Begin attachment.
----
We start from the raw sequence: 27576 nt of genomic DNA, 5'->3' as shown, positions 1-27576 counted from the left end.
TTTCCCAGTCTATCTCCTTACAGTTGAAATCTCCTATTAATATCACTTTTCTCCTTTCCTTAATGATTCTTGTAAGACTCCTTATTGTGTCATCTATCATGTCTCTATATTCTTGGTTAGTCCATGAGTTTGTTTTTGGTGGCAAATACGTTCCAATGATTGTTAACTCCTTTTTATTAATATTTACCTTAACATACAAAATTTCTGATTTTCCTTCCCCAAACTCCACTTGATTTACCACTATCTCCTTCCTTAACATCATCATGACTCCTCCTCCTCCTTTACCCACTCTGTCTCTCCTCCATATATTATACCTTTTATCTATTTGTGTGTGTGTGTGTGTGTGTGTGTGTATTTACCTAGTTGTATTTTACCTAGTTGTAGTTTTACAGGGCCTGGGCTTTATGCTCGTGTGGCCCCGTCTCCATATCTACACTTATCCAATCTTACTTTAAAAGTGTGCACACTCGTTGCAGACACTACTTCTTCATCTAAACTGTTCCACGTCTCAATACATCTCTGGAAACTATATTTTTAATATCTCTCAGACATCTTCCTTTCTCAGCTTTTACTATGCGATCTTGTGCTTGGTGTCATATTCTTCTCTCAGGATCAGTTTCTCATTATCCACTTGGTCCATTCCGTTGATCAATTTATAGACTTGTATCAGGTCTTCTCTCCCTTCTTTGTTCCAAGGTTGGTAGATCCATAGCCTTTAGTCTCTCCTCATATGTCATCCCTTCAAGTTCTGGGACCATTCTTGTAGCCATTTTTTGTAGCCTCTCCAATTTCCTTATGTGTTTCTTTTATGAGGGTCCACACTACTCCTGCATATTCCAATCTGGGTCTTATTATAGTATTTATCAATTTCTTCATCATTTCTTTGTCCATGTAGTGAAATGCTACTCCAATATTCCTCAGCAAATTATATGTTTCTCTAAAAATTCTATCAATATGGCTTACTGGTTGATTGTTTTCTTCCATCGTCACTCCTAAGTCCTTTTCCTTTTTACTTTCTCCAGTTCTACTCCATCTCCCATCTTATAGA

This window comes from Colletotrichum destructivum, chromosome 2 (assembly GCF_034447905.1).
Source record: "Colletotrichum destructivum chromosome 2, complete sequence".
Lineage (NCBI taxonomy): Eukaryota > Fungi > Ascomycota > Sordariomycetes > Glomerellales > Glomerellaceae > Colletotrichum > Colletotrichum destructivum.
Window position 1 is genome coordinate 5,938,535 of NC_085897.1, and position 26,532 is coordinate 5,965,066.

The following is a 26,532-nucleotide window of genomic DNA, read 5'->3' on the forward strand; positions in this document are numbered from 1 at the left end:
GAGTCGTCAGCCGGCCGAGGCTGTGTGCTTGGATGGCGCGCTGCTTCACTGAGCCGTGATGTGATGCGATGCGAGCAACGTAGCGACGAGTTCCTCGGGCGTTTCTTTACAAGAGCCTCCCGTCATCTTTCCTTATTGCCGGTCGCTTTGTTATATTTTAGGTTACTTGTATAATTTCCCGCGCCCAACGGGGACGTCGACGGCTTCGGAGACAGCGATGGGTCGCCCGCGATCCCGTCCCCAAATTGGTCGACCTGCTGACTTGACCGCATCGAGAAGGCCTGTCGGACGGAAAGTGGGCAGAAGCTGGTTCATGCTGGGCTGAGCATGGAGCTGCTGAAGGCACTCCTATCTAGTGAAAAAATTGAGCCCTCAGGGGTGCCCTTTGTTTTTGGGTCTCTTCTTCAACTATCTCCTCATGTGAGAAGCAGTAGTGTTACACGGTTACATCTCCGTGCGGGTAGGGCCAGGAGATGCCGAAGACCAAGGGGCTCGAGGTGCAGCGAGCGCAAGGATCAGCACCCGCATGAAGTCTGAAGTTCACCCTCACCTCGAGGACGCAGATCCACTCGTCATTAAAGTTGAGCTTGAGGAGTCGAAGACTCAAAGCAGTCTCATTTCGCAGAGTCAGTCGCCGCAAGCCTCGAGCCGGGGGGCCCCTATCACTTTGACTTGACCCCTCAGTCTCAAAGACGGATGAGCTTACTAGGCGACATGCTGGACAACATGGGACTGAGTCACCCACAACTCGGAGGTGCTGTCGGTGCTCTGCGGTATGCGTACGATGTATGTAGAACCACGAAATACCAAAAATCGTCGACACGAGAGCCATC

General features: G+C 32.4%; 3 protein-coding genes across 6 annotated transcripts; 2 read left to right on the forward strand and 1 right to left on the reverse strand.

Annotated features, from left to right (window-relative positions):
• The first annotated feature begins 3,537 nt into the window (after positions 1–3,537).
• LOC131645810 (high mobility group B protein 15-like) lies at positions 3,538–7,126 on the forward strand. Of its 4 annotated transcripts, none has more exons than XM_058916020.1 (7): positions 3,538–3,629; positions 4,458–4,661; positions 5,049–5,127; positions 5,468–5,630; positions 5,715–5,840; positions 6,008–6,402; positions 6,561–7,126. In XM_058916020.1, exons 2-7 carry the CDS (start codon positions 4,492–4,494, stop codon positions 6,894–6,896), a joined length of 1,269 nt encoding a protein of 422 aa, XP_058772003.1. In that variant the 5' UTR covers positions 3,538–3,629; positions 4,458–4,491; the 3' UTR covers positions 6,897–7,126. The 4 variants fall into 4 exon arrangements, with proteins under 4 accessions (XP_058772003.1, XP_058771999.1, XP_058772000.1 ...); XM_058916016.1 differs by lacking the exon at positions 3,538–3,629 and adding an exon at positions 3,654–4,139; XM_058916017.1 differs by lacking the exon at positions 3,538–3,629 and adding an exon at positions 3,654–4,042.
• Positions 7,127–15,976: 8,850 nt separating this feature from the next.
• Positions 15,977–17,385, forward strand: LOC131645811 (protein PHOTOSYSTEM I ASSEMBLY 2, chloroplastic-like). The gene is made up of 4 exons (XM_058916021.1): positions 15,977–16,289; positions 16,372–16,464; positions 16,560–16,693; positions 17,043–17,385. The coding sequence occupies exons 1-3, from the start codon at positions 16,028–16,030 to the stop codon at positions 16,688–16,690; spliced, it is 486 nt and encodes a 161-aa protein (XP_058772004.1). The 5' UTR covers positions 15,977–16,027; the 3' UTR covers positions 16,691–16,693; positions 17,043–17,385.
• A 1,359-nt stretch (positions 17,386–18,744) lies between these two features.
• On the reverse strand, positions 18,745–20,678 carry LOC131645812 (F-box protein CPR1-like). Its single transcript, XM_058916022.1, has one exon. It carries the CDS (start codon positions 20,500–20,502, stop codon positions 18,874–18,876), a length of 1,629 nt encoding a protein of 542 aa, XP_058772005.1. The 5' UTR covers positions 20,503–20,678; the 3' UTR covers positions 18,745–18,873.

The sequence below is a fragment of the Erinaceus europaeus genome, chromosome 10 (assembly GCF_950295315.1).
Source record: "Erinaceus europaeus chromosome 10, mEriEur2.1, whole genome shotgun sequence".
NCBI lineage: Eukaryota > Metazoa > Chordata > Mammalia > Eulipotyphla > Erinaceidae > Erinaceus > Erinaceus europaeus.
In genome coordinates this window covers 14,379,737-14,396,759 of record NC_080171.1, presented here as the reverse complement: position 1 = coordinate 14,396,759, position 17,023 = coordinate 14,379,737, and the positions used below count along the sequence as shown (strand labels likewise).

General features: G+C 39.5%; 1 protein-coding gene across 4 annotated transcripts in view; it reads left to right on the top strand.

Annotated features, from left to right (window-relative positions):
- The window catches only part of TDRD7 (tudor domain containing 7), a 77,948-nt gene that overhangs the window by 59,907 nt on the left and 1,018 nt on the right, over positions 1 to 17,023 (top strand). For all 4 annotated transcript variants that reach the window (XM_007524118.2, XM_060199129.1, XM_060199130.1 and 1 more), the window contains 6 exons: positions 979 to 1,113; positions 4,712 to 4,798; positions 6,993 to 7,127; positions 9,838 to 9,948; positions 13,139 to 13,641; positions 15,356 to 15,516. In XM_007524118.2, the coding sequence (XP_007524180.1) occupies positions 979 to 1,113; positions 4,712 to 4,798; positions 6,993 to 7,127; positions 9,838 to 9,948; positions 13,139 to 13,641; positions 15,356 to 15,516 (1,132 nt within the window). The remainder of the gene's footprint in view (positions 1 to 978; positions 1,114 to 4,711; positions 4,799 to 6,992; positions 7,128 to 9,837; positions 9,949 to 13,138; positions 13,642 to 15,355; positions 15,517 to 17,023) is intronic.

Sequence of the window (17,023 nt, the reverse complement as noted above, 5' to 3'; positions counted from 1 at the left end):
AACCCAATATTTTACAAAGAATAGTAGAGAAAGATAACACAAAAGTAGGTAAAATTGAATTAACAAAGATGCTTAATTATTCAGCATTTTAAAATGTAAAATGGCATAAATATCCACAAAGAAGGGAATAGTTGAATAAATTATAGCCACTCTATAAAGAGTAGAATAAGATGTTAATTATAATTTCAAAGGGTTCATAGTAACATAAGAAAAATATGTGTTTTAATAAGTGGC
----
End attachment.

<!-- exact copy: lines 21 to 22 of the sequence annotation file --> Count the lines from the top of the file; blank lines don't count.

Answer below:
General features: G+C 39.5%; 1 protein-coding gene across 4 annotated transcripts in view; it reads left to right on the top strand.

Annotated features, from left to right (window-relative positions):